Future educators are reaching for the stars through a NASA-sponsored educational development program.
A total of 32 rising college juniors studying education were selected to participate in the inaugural inSTEP program sponsored by the Virginia Space Grant Consortium (VSGC) and fourteen higher education institutions in the Commonwealth. Among the 32 participating, six are students of Longwood University. Five of the six selected Longwood University students are completing their coursework through New College Institute (NCI): Jennifer Compton, Alyssa Dalton, Crystal Draper, Nicole Kessler, and Tiffany Neamo.
“I was proud to be selected to this program as a non-traditional student. We were learning and collaborating alongside younger, traditional students from Virginia Tech, University of Virginia, and colleges across the state,” said Draper.
inSTEP (Integrative STEM for Pre-service Teachers) is a two-year program designed to develop knowledge and generate best teaching practices in the fields of STEM (science, technology, engineering, and math) among pre-service teachers interested in instructing grades 4-8. Ultimately, these rising educators will be prepared to deliver high-quality STEM instruction and then share resources and best practices to the schools within their communities. A stated goal of the inSTEP program is to increase the number and proportion of individuals, particularly underrepresented minorities, who complete teacher pre-service programs with the ability to increase students’ understanding of STEM.
The selected participants recently completed the inSTEP Summer Academy, an 11-day, intensive training and educational camp hosted at NASA Langley Research Center and NASA Wallops Flight Facility. During the academy, participants received innovative instruction from leaders in STEM-related academia as well as behind-the-scenes tours into the workings of NASA. Instructional workshops included topics such as the engineering design process, energy transfer, astronomy, earth science, robotics, classroom management, and innovative project-based learning.
“The highlight for us had to be seeing an actual rocket on the launch pad just days before it was sent into space,” said Neamo.
While at the academy, the students were also faced with daily design challenges to test their ability to think creatively and teach multiple, testable skills through these challenges. “We found these activities to be very enjoyable, engaging ways to learn,” said Draper.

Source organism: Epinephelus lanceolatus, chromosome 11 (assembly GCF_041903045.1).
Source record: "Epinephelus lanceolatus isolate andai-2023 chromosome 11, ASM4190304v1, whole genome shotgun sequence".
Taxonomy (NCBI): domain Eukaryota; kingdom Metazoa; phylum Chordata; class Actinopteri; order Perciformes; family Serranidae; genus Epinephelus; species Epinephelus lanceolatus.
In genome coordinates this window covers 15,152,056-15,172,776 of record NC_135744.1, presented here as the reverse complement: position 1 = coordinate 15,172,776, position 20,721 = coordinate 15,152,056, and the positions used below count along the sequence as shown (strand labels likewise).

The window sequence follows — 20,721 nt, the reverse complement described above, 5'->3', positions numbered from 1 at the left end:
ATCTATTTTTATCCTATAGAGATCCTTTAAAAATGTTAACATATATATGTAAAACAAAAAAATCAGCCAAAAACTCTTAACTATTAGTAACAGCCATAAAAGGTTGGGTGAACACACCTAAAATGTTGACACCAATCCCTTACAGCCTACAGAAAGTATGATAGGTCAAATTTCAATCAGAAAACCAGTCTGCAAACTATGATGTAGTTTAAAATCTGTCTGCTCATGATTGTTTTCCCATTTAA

At the conclusion of their training, inSTEP participants practiced their newly acquired skills by providing instruction at day programs in underserved communities in the Tidewater region of Virginia. “The program encouraged the pre-service teachers to go back and let students know that failure is ok because you can learn from your failures. Using trial and error is all part of the STEM design process,” said Jennifer Compton, student of NCI and Longwood University.
In addition to their experiences at the inSTEP Summer Academy, participants will commit more than 200 hours to cultivate their understanding of Earth Systems Science and other science concepts in the context of STEM education and the Virginia Standards of Learning (SOL). They are also required to maintain an online portfolio accompanied by mentors that have been selected as Master Teachers from a cadre of experienced STEM educators. Participants will present their experiences at state level education conferences. Each inSTEP student is awarded a $5000 scholarship to participate in the program along with a variety of free resources to carry on to their future classrooms. These resources include a digital learning network and support system provided by NASA.
“I appreciate that the Master Teachers are open and willing to help as we learn how to apply STEM techniques within our classrooms. They have shown us how to think creatively and apply these techniques to subjects beyond math and science,” said Dalton.
Dr. Pam Randall, faculty and program director of the Longwood University education programs at NCI, added, “We often think of STEM as only involving math, but it is the opportunity to create anything – a drawing, an idea, or a belief system. inSTEP gives our students the opportunity to experience master teaching techniques so that they will be better prepared once they are given their own classroom.”